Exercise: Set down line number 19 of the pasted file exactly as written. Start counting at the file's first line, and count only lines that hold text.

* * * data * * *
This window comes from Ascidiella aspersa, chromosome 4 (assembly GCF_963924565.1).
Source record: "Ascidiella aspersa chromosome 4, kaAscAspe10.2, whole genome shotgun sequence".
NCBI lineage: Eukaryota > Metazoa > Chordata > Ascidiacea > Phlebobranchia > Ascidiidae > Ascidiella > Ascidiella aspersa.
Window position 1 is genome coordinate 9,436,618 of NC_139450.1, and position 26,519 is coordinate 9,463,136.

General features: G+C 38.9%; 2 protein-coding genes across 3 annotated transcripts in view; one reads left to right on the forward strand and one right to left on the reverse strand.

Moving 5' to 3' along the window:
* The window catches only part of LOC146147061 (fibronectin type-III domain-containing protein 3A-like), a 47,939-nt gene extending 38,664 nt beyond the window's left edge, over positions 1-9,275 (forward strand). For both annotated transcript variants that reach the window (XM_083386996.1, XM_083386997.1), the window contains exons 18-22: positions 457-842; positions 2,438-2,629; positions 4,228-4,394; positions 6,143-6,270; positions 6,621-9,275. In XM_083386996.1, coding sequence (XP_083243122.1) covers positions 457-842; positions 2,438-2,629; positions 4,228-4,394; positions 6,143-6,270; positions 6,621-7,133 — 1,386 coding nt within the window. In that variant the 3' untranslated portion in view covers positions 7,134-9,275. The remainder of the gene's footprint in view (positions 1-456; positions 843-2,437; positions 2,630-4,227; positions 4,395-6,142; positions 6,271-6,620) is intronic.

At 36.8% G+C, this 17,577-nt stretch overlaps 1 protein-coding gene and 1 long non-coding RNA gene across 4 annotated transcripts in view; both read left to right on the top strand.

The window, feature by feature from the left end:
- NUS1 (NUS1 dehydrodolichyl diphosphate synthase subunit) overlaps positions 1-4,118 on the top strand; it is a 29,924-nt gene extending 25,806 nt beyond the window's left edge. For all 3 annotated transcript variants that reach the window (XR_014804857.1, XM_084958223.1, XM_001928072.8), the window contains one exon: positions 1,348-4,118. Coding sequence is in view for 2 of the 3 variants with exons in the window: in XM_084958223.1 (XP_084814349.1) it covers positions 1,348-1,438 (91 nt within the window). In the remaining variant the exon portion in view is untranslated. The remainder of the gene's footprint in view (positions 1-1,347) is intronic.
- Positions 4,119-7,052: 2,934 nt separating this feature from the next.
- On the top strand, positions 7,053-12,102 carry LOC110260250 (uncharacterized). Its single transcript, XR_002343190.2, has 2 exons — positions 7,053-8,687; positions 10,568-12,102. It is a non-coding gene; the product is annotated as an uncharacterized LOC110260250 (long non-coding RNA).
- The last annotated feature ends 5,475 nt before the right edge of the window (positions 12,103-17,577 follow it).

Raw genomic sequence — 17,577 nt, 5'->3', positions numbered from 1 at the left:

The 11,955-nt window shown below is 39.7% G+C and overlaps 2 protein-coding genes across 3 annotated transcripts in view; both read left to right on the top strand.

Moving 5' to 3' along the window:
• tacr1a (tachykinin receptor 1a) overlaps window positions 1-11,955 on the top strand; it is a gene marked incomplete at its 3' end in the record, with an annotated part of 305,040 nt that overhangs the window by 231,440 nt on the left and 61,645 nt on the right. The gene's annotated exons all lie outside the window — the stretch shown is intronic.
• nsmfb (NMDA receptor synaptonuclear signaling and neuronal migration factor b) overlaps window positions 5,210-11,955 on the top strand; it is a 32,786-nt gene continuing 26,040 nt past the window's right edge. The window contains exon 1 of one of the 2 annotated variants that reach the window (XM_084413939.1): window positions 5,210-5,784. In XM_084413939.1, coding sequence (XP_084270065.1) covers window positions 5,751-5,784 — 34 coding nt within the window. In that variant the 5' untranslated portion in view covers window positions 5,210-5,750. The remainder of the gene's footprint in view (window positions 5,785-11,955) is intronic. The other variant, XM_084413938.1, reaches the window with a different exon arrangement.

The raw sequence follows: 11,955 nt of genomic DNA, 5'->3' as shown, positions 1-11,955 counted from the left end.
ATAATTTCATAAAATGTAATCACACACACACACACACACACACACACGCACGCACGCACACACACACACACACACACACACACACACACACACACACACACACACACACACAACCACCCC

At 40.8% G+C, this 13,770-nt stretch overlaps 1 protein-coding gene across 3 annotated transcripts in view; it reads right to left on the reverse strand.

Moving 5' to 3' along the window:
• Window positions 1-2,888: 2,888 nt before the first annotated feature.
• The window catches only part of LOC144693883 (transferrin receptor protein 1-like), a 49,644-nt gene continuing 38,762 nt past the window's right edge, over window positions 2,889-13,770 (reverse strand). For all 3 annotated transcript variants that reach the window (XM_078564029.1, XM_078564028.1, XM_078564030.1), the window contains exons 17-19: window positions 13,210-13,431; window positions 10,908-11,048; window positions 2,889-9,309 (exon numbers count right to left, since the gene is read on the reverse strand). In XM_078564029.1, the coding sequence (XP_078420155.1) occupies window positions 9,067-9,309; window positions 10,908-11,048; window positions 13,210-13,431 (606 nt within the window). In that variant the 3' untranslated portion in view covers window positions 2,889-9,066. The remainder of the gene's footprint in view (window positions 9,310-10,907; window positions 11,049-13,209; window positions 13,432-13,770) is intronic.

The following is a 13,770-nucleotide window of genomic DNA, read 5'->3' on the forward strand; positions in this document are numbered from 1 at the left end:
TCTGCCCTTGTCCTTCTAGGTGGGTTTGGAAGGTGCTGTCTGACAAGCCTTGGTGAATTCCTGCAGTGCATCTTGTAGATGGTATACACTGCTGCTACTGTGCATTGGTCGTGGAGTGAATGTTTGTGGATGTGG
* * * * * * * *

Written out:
The raw sequence follows: 11,955 nt of genomic DNA, 5'->3' as shown, positions 1-11,955 counted from the left end.